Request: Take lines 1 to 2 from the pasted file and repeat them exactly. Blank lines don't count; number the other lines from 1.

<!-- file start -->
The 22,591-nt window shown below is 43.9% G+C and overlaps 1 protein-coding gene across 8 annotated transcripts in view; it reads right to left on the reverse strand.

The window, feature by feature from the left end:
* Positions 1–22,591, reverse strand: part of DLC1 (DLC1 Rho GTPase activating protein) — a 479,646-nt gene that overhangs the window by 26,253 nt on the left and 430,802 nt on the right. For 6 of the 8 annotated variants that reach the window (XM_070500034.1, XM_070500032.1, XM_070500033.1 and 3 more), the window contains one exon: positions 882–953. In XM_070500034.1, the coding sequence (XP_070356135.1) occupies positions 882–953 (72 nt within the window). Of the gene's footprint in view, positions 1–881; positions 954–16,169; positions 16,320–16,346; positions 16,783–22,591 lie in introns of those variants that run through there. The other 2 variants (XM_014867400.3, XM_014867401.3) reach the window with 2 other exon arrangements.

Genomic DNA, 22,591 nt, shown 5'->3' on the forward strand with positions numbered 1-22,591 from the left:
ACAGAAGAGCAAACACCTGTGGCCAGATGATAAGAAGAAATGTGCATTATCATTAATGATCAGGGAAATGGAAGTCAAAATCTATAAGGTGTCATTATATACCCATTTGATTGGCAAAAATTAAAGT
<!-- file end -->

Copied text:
The 22,591-nt window shown below is 43.9% G+C and overlaps 1 protein-coding gene across 8 annotated transcripts in view; it reads right to left on the reverse strand.

The window, feature by feature from the left end: